In a recent Arizona Republic OpEd, Arizona Senator Kate Brophy McGee emphasized how solar energy projects boost Arizona’s economy, particularly in rural areas. We couldn’t agree more. Our firm is working with business and government leaders from across the state to come up with a blueprint for how to improve incentives and speed up progress toward creating more clean and renewable energy projects to Arizona. As job-generating powerhouses, clean energy projects not only make good business sense, they also improve our health and energy independence.
As indicated in a March 2019 report by our client, The Western Way, there were 34 utility-scale solar and wind energy facilities constructed in rural Arizona from 2001 to 2017. These facilities resulted in significant economic benefits to rural Arizona, including:
- $9.4 billion contributed to the Arizona economy;
- 17,971 Arizona jobs;
- $1.2 billion in wages to paid to Arizona employees; and
- $16.7 million in state and local tax revenues benefiting Arizona.
Additionally, after construction is complete, the ongoing operations of renewable energy facilities benefit the state through employment, maintenance purchases, and operating costs – to the tune of $63 million in economic output and 700 jobs annually. And the icing on the cake is that the rapidly falling cost of renewable energy technologies has also enhanced their viability.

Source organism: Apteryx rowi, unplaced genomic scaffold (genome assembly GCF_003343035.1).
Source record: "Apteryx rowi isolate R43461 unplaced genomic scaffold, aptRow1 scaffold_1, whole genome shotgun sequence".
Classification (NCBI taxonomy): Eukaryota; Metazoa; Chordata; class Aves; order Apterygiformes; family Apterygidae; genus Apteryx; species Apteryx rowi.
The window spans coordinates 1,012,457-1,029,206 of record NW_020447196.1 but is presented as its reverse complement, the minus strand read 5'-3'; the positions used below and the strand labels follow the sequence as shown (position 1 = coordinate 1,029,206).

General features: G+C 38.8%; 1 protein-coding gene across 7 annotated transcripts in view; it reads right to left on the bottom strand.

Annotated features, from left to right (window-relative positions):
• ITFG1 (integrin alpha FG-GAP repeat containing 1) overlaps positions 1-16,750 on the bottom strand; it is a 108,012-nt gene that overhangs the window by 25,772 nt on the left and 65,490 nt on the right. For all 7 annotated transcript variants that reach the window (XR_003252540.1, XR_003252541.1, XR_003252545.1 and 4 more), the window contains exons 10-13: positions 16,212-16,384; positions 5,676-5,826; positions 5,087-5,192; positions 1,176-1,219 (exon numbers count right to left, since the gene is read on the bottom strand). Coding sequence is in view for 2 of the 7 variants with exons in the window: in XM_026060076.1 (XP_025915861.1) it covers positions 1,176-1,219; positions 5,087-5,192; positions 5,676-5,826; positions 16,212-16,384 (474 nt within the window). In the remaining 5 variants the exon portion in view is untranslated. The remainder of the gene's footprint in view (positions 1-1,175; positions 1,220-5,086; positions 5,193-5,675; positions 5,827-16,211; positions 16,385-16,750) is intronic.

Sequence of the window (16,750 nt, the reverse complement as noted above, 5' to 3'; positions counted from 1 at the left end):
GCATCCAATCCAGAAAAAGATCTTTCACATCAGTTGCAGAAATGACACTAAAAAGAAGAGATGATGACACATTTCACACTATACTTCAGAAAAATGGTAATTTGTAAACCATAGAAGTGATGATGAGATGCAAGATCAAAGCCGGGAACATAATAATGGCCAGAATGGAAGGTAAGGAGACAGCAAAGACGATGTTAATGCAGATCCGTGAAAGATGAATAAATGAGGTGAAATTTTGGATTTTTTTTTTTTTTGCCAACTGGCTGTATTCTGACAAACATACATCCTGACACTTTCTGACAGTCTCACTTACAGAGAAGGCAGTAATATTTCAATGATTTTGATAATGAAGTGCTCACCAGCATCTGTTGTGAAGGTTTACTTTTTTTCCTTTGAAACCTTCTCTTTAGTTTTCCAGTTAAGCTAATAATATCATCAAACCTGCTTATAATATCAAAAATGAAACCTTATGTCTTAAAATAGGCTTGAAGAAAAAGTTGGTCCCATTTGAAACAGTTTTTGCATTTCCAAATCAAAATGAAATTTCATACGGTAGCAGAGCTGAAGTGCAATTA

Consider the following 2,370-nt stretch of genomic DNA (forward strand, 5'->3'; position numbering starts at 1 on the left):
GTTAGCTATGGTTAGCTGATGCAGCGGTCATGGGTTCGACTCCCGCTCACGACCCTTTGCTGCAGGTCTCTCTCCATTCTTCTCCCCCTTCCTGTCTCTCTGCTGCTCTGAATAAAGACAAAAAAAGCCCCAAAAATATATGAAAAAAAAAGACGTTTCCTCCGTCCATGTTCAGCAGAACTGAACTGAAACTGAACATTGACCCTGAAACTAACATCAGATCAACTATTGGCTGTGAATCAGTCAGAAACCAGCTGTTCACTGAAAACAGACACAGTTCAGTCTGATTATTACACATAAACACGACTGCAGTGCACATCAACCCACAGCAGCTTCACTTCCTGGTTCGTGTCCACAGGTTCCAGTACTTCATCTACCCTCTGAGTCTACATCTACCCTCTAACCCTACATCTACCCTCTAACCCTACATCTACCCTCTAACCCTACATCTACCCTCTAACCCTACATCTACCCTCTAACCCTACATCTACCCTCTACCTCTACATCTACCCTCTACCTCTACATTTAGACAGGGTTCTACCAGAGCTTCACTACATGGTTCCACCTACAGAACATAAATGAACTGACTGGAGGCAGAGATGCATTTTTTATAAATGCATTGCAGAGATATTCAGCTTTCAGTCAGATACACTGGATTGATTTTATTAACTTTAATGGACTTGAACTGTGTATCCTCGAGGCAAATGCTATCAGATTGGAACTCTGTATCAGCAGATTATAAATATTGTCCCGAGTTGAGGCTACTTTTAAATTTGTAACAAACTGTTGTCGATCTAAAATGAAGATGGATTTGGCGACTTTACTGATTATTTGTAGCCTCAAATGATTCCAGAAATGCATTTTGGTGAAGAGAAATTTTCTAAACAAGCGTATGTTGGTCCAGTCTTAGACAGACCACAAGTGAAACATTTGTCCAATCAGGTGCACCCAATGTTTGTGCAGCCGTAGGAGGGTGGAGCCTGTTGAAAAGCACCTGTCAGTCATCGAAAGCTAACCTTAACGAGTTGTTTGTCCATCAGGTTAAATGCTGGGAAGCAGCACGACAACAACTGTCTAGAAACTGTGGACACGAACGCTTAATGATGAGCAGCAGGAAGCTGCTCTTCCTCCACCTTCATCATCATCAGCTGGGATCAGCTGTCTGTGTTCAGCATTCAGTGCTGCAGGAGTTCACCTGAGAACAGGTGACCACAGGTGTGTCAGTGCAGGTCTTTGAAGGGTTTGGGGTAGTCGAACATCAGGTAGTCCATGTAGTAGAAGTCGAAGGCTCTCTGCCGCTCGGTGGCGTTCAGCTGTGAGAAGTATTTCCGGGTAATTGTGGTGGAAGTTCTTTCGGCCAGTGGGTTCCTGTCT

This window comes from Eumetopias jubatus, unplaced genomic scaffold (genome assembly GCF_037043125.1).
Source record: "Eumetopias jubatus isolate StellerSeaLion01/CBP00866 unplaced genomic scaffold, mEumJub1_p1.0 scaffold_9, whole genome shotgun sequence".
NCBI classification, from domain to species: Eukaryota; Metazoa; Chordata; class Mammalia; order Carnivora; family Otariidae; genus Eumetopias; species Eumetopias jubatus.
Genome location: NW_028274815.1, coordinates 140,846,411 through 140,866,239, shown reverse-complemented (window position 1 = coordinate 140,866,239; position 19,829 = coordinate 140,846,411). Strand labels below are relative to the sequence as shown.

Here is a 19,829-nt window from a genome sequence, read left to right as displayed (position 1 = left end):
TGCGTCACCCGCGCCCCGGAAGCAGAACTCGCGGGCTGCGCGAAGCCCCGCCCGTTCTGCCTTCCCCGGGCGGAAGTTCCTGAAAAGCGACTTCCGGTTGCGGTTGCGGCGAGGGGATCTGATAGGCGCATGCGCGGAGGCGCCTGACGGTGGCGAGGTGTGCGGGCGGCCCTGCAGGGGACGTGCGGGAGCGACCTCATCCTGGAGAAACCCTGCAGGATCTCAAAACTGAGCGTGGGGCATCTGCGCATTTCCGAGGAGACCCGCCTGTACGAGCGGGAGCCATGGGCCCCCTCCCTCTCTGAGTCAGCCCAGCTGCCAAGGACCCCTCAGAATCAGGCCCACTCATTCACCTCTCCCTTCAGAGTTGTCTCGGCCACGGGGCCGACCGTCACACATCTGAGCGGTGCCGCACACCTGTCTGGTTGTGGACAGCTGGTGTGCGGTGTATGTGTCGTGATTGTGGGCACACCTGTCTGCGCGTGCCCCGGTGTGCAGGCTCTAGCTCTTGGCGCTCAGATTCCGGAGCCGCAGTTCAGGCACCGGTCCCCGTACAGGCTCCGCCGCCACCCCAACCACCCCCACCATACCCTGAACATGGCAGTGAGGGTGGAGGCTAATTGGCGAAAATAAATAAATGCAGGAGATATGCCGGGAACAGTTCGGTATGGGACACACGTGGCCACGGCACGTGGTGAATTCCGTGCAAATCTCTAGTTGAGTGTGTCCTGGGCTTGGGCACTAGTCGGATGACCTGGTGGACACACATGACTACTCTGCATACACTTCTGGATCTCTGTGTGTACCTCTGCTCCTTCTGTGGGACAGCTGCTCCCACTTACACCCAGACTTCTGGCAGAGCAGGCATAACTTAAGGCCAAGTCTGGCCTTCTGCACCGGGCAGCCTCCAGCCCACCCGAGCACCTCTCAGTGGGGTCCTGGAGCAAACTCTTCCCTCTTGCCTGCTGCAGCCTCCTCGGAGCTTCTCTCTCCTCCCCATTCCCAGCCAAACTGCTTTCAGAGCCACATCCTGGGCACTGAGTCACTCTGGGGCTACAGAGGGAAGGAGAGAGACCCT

We believe bringing these projects to fruition in rural Arizona will reap great benefits. Rural areas across the U.S. have had a harder time recovering from the Great Recession, and COVID-19 is threatening to exacerbate the urban-rural economic disparities. Most of Federal CARES Act relief funding has gone to cities larger than 500,000, leaving small cities and rural areas behind. This rural-urban divide breeds resentment and hostility that make it harder for us to come together in the public arena, too.
What we need right now is a shared vision that can bring rural and urban Arizona together to solve our common economic and environmental challenges. Uniting to increase clean energy projects will not only make our state more economically powerful, our strong policies and proven leadership will attract even more investment to our state, creating a virtuous circle of shared prosperity.
Despite its bright prospects, solar is not the only path forward. We need to aggressively pursue creating hydrogen plants and hydrogen fueling stations to power both the energy and transportation sectors with this fuel that emits only water vapor and warm air. We need to blow our current wind energy generation out of the water. Wind energy comprises only 267.3 megawatts (MW) of installed capacity of the 2,087.3 MW in renewable (solar and wind) capacity in rural areas of Arizona. And we need to increase battery storage options to enhance the reliability of the renewable energy system, which struggles due to fluctuations in energy production.
Arizona has a renewable energy portfolio standard that requires electric utilities to generate 15% of their energy from renewable resources by 2025, along with a variety of renewable energy tax incentives. But policies encouraging renewable energy development need to be enhanced in direct proportion to the level we wish to see our economy, health and safety, and democracy grow and strengthen.